Debt Limit Provisions of a Bipartisan Path Forward
PROTECT THE FULL FAITH AND CREDIT OF THE UNITED STATES GOVERNMENT
The political fights over the past two years about raising the debt limit have harmed market confidence in our government and created noticeable uncertainty. At the same time, debt cannot continue to grow faster than the economy without risking a fiscal crisis. Our plan would index the federal debt limit so that no further debt ceiling increases are necessary so long as the debt is not growing faster than the economy and establishes a debt stabilization mechanism to ensure Congress and the President act if the debt is projected to begin growing faster than the economy.
INDEX THE DEBT LIMIT
The political fights over the past two years about raising the debt limit harmed market confidence in our government and created economically-damaging uncertainty. At the same time, we understand why those policymakers frustrated with our inability to control the debt have viewed the debt ceiling increase as a vehicle for deficit reduction legislation.
Our plan would put the debt on a clear downward path relative to the economy, which most economists view as the key indicated of sustainability. Given this, we recommend indexing the debt ceiling – ultimately to the growth in gross domestic product (GDP) – so that further increases will not be necessary so long as the debt remains on a downward path as a percentage of GDP.
This policy would make the need to increase the debt limit a more meaningful indication of fiscal stewardship, because it would only be necessary to enact an increase in the debt limit if policymakers have failed to keep the debt on a stable or declining path.
ESTABLISH A DEBT STABILIZATION PROCESS
We believe additional enforcement may be necessary to ensure that the debt-to-GDP ratio is stabilized this decade and remains stable in future years. Specifically, we recommend a backstop to ensure that beyond 2015 the debt-to-GDP ratio is on a stable or downward path. This process would work by requiring all Presidential budgets and budget resolutions to propose a stable or declining debt path as a percentage of GDP and requiring the President to submit and Congress to consider legislation putting debt on a downward path as a percentage of GDP if it is projected to be growing. Such legislation would earn fast-track status to encourage its enactment.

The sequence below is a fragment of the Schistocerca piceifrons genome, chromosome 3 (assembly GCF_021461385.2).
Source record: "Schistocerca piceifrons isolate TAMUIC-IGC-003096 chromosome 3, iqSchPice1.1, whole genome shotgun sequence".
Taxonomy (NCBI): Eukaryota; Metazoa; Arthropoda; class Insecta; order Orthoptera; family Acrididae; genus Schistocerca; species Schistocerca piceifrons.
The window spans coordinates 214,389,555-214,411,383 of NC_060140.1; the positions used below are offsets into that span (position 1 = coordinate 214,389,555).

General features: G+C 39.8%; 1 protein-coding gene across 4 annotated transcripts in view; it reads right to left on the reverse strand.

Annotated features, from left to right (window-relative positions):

The requirement to enact policies to put the debt on a clear downward path as a percentage of GDP would be enforced by a restriction on the considering of any legislation affecting revenues, mandatory spending, or discretionary spending caps. In addition, the failure of Congress and the President to enact policies to put the debt back on a stable path would require enactment of legislation increasing the debt limit that would highlight the failure to ensure the debt remains stable.
Importantly, this requirement would be suspended in bad economic times, for example if nominal GDP grew by less than one percent in the prior year or Congress enacts a joint resolution stating that stabilization legislation would cause or exacerbate an economic downturn.
These provisions were included in Erskine Bowles and Alan Simpson's April 2013 deficit reduction proposal, A Bipartisan Path Forward to Securing America's Future.